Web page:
Mechanism of Tin Whisker Growth in Electronics

MECHANISM OF TIN WHISKER GROWTH IN ELECTRONICS

Tin whiskers are electrically conductive, single crystal eruptions that can grow from surfaces where tin is deposited on a substrate surface (Fig. 1). High aspect ratio Sn whiskers are typically 1-5 µm in diameter and between 1-500 µm in length. They present reliability problems for the electronics industry with ongoing reports of tin whisker induced failures, particularly in the satellite and defense sectors (Fig. 2). Further, the current worldwide initiative to reduce the use of lead (Pb) is driving the electronics industry to consider high tin alternatives to the widely used Sn-37Pb alloys used for plating and solder. Continuing reports of tin whisker induced failures coupled with the lack of an industry-accepted understanding of tin whisker growth and/or test methods to identify whisker-prone products has made blanket acceptance of pure tin plating a risky proposition for high reliability systems. Harsh environments may exacerbate the problem by causing thermal and/or mechanical stresses in tin coated surfaces, leading to the growth of tin whiskers and to tin whisker induced failures. A common failure mode for whisker-prone electronic systems is whisker bridging, which causes electrical shorts (Fig. 3-4).

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Figure 1: Typical Sn whisker on a Pb-free connector pin.
Figure 2: A forest of Sn whiskers on chip resistors (Courtesy N. Asrar, “Tin Whisker Formation on Electronic Product,” ASM International, 20 June 2007).
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Figure 3: CAVE test structure to employed to observe Sn whisker bridging failures.
Figure 4: SEM micrograph showing near-briding Sn whisker after 3 months of incubation in a Sn-on-glass system.

In addition to applied studies of whisker mitigation work on field parts, CAVE is currently conducting experiments to elucidate the fundamental mechanisms of whisker growth. This work is needed to develop a detailed understanding of the physical mechanisms leading to initiation and growth of tin whiskers and to reduce whiskering in Pb-free electronic components. While tin whisker growth is believed to be largely mechanical, there is currently no general agreement on the mechanism governing the growth of tin whiskers.

Previous investigations on whiskering have been hampered by lack of a reproducible means of growing laboratory controlled Sn whiskers in a reasonable time frame. Whiskers often display a long (months and years) and unpredictable incubation period before significant growth occurs. A technological advance has been the ability to consistently grow whiskers in a reasonably short period of time by using sputtered thin films grown under a variety of controlled intrinsic film stress conditions. By using controlled amounts of background Ar gas during the sputtering process, we have been able to achieve films with varying degrees of compressive stress to aid in reproducible whisker production. In addition, sputtered films avoid the complications of electrodeposited films and, in addition, allow us to grow very thin films (~ 0.1 micrometer), which has enabled several key advances involving whisker growth.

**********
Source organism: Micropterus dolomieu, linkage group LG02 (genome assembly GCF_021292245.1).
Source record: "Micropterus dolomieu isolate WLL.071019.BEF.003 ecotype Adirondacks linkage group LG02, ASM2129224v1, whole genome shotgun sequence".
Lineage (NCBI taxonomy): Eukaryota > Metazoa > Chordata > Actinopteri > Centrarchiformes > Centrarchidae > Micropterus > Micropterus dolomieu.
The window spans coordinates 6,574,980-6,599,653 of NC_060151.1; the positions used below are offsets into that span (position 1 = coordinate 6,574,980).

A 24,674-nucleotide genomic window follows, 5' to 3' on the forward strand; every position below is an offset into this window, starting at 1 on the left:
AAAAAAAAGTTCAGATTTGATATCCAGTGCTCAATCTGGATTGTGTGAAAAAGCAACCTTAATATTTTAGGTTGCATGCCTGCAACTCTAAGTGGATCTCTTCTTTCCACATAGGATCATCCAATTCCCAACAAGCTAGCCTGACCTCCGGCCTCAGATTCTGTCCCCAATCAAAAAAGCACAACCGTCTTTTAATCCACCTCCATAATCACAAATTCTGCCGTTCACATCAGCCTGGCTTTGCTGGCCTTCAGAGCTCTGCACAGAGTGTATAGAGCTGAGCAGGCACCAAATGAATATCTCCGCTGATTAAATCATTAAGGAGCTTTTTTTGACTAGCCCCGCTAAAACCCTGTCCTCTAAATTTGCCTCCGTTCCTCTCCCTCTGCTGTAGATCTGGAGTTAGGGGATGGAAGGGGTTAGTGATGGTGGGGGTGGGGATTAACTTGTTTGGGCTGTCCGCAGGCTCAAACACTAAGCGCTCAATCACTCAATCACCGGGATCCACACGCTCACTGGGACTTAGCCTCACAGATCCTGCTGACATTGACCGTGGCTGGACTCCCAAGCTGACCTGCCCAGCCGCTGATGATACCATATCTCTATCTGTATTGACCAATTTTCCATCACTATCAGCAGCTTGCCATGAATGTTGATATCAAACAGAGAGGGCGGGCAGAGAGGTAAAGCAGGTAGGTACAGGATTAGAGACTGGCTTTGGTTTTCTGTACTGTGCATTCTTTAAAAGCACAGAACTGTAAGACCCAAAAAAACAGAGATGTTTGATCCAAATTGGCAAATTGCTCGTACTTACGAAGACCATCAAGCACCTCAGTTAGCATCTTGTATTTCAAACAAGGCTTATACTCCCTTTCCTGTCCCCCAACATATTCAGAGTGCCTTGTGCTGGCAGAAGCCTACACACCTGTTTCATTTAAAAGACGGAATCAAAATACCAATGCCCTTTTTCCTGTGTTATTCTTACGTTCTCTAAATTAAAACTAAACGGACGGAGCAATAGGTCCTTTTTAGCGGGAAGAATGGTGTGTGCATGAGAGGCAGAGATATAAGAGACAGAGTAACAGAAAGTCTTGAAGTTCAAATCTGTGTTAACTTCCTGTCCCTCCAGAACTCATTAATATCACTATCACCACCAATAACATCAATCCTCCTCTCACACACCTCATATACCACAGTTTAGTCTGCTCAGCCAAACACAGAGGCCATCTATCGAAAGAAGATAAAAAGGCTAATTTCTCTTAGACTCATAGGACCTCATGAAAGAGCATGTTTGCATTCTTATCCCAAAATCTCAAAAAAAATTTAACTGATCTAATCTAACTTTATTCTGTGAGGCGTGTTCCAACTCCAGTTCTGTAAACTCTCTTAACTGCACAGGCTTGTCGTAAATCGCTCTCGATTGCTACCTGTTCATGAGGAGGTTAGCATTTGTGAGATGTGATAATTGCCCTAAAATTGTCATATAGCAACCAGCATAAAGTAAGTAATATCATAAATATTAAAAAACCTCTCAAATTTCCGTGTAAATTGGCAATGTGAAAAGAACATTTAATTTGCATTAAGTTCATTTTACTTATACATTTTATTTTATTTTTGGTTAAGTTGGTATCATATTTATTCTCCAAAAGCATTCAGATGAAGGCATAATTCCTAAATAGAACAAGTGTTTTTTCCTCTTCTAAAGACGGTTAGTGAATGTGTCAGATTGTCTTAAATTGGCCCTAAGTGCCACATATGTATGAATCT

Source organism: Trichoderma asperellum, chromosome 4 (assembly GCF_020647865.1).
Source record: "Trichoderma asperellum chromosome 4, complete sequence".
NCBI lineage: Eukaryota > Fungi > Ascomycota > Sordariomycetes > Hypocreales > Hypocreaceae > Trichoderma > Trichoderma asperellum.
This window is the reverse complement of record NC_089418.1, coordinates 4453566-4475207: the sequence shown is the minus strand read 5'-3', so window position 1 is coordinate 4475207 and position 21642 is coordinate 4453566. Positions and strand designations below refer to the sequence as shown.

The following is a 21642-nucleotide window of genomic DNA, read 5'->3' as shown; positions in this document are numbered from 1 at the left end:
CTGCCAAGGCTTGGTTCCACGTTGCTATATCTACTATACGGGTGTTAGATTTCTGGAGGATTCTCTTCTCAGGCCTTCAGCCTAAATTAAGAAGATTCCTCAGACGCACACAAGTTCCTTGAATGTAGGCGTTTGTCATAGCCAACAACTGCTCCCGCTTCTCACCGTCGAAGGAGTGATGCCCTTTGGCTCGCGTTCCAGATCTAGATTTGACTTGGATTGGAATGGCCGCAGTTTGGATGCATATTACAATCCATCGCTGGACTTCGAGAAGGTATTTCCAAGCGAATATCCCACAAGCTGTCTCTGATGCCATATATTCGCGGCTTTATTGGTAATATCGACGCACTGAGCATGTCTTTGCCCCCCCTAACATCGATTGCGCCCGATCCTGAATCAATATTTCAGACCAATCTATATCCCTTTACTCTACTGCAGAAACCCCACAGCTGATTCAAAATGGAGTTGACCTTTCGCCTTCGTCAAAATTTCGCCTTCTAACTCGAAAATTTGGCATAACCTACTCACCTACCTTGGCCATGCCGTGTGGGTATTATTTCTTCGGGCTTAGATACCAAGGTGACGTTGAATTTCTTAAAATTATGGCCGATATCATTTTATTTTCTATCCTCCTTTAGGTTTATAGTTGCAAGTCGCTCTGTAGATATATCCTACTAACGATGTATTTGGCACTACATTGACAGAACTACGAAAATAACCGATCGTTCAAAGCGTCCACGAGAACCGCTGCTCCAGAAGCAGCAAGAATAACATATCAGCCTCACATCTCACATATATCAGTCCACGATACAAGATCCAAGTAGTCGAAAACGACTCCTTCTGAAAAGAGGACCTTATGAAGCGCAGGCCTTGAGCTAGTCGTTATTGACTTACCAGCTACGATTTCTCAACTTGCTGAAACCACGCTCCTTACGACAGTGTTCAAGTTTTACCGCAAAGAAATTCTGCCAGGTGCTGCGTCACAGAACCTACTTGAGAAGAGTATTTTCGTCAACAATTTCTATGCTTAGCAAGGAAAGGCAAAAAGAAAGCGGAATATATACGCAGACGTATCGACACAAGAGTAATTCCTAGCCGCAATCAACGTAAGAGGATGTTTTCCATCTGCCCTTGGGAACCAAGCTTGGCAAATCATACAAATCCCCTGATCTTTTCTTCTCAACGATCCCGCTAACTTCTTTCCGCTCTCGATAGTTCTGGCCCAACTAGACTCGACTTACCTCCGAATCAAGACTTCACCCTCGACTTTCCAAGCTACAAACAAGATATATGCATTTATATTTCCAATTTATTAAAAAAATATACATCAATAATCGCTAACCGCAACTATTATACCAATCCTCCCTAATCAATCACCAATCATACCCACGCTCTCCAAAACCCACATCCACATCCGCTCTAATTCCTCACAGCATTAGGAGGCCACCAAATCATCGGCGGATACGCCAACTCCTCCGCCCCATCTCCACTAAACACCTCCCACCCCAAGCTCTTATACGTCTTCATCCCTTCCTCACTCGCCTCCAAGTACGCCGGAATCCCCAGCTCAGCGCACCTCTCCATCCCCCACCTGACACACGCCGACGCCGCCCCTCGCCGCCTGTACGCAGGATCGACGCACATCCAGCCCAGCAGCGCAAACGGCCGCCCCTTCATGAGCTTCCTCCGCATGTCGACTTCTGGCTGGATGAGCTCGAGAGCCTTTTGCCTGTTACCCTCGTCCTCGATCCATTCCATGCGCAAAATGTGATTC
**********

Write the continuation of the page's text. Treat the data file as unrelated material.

Currently, we are investigating the role of calibrated, controlled humidity on whisker production and the role of electric fields in the whiskering process. Humidity is important due to the preponderance of studies which report enhanced whisker growth in the presence of oxygen. Further, in the cracked oxide theory of whisker growth, sufficient compressive stress is presumed to occur at positions of oxide weakness which are the locations of whisker emission. A unique viewpoint of the whisker surface oxide is afforded by in-situ, real-time scanning electron microscopy (SEM) observations of Sn whiskers during heating to temperatures greater than the melting point of Sn. As the Sn melts, the whiskers buckle, curl, and drain of liquid Sn, leaving behind a thin, solid, emptied tube of tin oxide with its higher melting point. With further electron-beam heating, the tin oxide tube frequently forms a coagulated spherical ball of material which is the final resting place of the dead whisker skeleton.


Representative Recent Publications

Influence of Quantifiable Extrinsic Stresses on Tin Whisker Growth C. L. Rodekohr, G. T. Flowers, J. C. Suhling, and M. J. Bozack, Proc. ASME 2009 Int'l Design Engineering Technical Conference (IDETC/CIE 2009), Aug 30-Sept 2, 2009, San Diego, CA.
Auger Electron Spectroscopic (AES) Measurements on High Aspect Ratio Sn Whiskers C. L. Rodekohr, M. J. Bozack, G. T. Flowers, and J. C. Suhling, Proc. 54th IEEE Holm Conference on Electrical Contacts, October 2008, 232.
Influence of Substrate Surface Roughness on Sn Whisker Growth C. L. Rodekohr, M. J. Bozack, G. T. Flowers, and J. C. Suhling, Proceedings of the 54th IEEE Holm Conference on Electrical Contacts, October 2008, 245.
High Lateral Resolution Auger Electron Spectroscopic (AES) Measurements for Sn Whiskers on Brass M. J. Bozack, E. R. Crandall, C. L. Rodekohr, R. N. Dean, G. N. Flowers, and J. C. Suhling, (submitted, IEEE Trans. Components and Packaging Technologies).